The idea is simple: plug in a data card into the router's USB port and it instantly creates a Wi-Fi hotspot wherever you are. At home or in office, multiple laptops can share the same data connection. You could provide wireless internet for Wi-Fi phones, iPods and tablets. On the move, your laptop and portable gadget continue to have internet access as long as your battery lasts.
It comes with a wall charger to keep plugged in at home/office. On the move, the battery is good enough to power it for a respectable 3 hours and 50 minutes (at least two devices were connected throughout this time in our testing). Aside from the portability, the biggest advantage is the savings it can offer.
Priced at 3,500, the Olive Nexus VR-9 could easily pay for itself over a few months.
Let's compare the costs involved: a 10GB nationwide plan from Reliance Netconnect Broadband Plus costs about Rs 1,200 per month (including taxes). However, if you take individual 3G SIM cards for your phone, tablet and laptop (each with a 3GB data limit per month), it will cost you Rs 950 each (including taxes) or Rs 2,850 per month. You'll get similar speeds to 3G, better and more consistent coverage (3G still has teething issues) and a saving of Rs 1,650 per month!
Another plus is that the router has surprisingly good range, despite not having an external antenna. It can easily cover a large hall (30 feet long by 40 feet wide) if there are no obstructions. But let's look at the downsides.
Initial setup for the Nexus VR-9 is a pain. For someone unfamiliar with how to set up a wireless router, setup will be very frustrating. The user manual is a PDF with a staggering 66 A4 pages of instructions. In a nutshell the process is: reset the router by pressing and holding the reset switch for 8 seconds (to clear any previous data), connect the router to a PC with an Ethernet cable, enter http://192.168.123.254 into a web browser to open the router settings and input all the necessary information (Wi-Fi network name, security protocols, Wi-Fi access passwords, dial numbers for whatever data card provider you are using, which are not provided, and your data card username and password).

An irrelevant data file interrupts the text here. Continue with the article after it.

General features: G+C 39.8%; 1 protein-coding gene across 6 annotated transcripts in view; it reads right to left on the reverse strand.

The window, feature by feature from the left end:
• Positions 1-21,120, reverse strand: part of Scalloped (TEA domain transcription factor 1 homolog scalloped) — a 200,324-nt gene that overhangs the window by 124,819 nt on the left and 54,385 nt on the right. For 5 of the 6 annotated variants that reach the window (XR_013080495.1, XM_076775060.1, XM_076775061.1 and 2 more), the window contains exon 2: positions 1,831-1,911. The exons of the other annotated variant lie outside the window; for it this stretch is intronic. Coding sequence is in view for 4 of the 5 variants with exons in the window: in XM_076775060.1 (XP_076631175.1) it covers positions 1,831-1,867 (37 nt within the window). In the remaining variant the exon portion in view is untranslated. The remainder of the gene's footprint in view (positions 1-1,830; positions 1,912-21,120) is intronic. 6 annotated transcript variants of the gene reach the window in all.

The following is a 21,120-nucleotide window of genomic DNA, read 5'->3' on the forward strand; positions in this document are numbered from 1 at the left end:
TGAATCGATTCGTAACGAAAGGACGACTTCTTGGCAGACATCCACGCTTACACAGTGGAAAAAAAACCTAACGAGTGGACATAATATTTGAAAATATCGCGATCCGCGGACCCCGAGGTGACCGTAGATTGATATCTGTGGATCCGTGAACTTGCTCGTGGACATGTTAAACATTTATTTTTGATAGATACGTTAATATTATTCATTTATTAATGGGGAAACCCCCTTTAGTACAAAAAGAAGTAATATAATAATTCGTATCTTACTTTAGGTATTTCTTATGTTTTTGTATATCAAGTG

Reboot the router and hopefully, it should work. If not, repeat from step 1. Some competition is Tata Photon's WiFi device, priced at Rs 6,599, it provides internet connectivity for up to 5 devices, has a 4-hour battery life and is a lot smaller than Olive's VR-9. Another option is Vodafone's R201 'MyFi' which costs Rs 5,500 and claims a battery life of 4 hours.
Apart from the lower cost, the Olive still gives you the advantage of choosing between a portable Wi-Fi hotspot, or just taking the USB data card and plugging it directly into a laptop.
Olive Nexus VR-9
Price: Rs 3,500
* 802.11b/g EVDO/HSPA router
* USB 2.0 port, multi user connectivity
* 1700mAh battery, carry case included
* Pros: Inexpensive, good range
* Cons: Frustrating initial setup process